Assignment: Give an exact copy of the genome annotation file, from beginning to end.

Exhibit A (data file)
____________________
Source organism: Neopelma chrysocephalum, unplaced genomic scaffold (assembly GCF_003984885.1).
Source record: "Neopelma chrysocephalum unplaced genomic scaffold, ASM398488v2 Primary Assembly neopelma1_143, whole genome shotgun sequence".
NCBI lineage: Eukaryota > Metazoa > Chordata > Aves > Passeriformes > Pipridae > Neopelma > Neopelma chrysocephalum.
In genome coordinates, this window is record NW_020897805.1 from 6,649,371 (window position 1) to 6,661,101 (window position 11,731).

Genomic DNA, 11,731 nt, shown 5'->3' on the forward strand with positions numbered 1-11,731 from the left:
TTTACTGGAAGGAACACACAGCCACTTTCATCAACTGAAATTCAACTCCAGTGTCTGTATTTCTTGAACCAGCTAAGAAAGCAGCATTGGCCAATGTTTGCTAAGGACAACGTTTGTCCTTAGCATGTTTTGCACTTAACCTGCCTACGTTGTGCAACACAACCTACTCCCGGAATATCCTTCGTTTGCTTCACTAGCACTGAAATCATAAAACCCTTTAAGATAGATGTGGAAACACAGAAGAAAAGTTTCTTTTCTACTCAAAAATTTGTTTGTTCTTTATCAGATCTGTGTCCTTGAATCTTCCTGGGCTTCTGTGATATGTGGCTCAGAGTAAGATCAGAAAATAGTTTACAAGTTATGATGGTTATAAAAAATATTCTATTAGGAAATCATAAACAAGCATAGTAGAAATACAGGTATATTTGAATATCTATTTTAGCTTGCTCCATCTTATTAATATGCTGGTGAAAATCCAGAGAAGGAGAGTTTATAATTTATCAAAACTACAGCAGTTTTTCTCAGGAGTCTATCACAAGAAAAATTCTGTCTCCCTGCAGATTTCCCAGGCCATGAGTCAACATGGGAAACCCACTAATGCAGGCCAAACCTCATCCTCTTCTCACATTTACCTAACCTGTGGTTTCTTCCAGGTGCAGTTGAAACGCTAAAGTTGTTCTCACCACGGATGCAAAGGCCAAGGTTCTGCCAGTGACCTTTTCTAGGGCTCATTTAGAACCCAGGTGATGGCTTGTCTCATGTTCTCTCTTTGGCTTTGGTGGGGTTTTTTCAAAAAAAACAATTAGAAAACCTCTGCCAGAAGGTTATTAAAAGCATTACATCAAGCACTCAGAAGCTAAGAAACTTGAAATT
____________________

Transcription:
Source organism: Neopelma chrysocephalum, unplaced genomic scaffold (assembly GCF_003984885.1).
Source record: "Neopelma chrysocephalum unplaced genomic scaffold, ASM398488v2 Primary Assembly neopelma1_143, whole genome shotgun sequence".
NCBI lineage: Eukaryota > Metazoa > Chordata > Aves > Passeriformes > Pipridae > Neopelma > Neopelma chrysocephalum.
In genome coordinates, this window is record NW_020897805.1 from 6,649,371 (window position 1) to 6,661,101 (window position 11,731).

Genomic DNA, 11,731 nt, shown 5'->3' on the forward strand with positions numbered 1-11,731 from the left:
TTTACTGGAAGGAACACACAGCCACTTTCATCAACTGAAATTCAACTCCAGTGTCTGTATTTCTTGAACCAGCTAAGAAAGCAGCATTGGCCAATGTTTGCTAAGGACAACGTTTGTCCTTAGCATGTTTTGCACTTAACCTGCCTACGTTGTGCAACACAACCTACTCCCGGAATATCCTTCGTTTGCTTCACTAGCACTGAAATCATAAAACCCTTTAAGATAGATGTGGAAACACAGAAGAAAAGTTTCTTTTCTACTCAAAAATTTGTTTGTTCTTTATCAGATCTGTGTCCTTGAATCTTCCTGGGCTTCTGTGATATGTGGCTCAGAGTAAGATCAGAAAATAGTTTACAAGTTATGATGGTTATAAAAAATATTCTATTAGGAAATCATAAACAAGCATAGTAGAAATACAGGTATATTTGAATATCTATTTTAGCTTGCTCCATCTTATTAATATGCTGGTGAAAATCCAGAGAAGGAGAGTTTATAATTTATCAAAACTACAGCAGTTTTTCTCAGGAGTCTATCACAAGAAAAATTCTGTCTCCCTGCAGATTTCCCAGGCCATGAGTCAACATGGGAAACCCACTAATGCAGGCCAAACCTCATCCTCTTCTCACATTTACCTAACCTGTGGTTTCTTCCAGGTGCAGTTGAAACGCTAAAGTTGTTCTCACCACGGATGCAAAGGCCAAGGTTCTGCCAGTGACCTTTTCTAGGGCTCATTTAGAACCCAGGTGATGGCTTGTCTCATGTTCTCTCTTTGGCTTTGGTGGGGTTTTTTCAAAAAAAACAATTAGAAAACCTCTGCCAGAAGGTTATTAAAAGCATTACATCAAGCACTCAGAAGCTAAGAAACTTGAAATT